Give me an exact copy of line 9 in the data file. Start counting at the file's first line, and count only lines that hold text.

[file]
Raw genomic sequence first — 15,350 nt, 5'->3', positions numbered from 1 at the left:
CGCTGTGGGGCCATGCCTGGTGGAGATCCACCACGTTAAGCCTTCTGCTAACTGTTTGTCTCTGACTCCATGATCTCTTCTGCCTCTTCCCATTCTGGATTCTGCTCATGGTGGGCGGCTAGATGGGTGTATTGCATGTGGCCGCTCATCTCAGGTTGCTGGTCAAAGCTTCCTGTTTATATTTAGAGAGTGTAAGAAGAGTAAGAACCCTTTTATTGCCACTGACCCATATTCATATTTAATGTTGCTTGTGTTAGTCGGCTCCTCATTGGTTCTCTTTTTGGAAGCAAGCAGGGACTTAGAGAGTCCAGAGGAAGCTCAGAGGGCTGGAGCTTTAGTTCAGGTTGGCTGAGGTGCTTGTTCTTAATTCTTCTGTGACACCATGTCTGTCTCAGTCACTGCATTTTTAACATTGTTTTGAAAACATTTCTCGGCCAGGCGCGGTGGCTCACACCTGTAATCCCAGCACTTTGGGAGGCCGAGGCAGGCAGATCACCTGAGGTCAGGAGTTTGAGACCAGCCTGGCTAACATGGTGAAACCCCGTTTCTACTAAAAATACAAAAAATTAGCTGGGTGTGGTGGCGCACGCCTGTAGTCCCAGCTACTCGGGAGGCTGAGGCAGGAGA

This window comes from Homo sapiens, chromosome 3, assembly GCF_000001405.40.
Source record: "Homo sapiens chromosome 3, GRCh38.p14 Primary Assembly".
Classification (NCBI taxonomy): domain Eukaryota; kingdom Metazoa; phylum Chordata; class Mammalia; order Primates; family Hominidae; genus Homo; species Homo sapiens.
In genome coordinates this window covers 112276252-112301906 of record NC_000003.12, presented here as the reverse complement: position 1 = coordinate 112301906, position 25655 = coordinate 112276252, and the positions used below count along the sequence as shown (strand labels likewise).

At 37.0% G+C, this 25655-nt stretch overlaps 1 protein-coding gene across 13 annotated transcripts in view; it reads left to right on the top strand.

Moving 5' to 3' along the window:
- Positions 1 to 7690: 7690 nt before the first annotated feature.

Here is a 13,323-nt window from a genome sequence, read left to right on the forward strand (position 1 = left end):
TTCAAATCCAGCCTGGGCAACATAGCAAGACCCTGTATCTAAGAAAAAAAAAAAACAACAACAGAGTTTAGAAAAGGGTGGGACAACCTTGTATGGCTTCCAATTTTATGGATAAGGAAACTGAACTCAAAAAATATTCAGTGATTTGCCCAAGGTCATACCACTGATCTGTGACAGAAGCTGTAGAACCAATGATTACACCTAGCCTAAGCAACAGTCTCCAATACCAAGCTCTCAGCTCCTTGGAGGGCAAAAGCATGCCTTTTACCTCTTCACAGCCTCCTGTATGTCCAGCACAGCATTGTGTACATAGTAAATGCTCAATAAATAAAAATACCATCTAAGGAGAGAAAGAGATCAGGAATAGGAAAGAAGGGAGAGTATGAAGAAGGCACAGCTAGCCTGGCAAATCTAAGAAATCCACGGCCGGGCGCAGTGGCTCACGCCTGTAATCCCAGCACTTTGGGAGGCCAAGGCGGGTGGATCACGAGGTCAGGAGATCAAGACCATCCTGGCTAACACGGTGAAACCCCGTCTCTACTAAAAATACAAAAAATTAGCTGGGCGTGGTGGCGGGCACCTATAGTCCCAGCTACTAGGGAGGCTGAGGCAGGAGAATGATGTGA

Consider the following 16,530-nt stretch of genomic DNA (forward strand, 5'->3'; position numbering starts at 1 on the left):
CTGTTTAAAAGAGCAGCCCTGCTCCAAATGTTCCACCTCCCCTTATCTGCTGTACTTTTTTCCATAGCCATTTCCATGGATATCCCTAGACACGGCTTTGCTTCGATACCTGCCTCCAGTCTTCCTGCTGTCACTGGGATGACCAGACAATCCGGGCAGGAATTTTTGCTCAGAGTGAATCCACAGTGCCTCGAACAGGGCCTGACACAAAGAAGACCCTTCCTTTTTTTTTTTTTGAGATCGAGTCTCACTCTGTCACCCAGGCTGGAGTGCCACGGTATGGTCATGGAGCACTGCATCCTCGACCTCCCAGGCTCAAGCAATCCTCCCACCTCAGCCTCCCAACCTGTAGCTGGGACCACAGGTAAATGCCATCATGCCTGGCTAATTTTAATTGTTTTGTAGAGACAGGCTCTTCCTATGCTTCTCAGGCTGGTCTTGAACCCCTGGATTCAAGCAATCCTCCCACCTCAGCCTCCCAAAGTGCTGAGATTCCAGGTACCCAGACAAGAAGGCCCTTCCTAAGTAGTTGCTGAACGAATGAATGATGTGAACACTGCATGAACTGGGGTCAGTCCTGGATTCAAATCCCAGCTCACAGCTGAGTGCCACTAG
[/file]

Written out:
- Positions 1 to 7690: 7690 nt before the first annotated feature.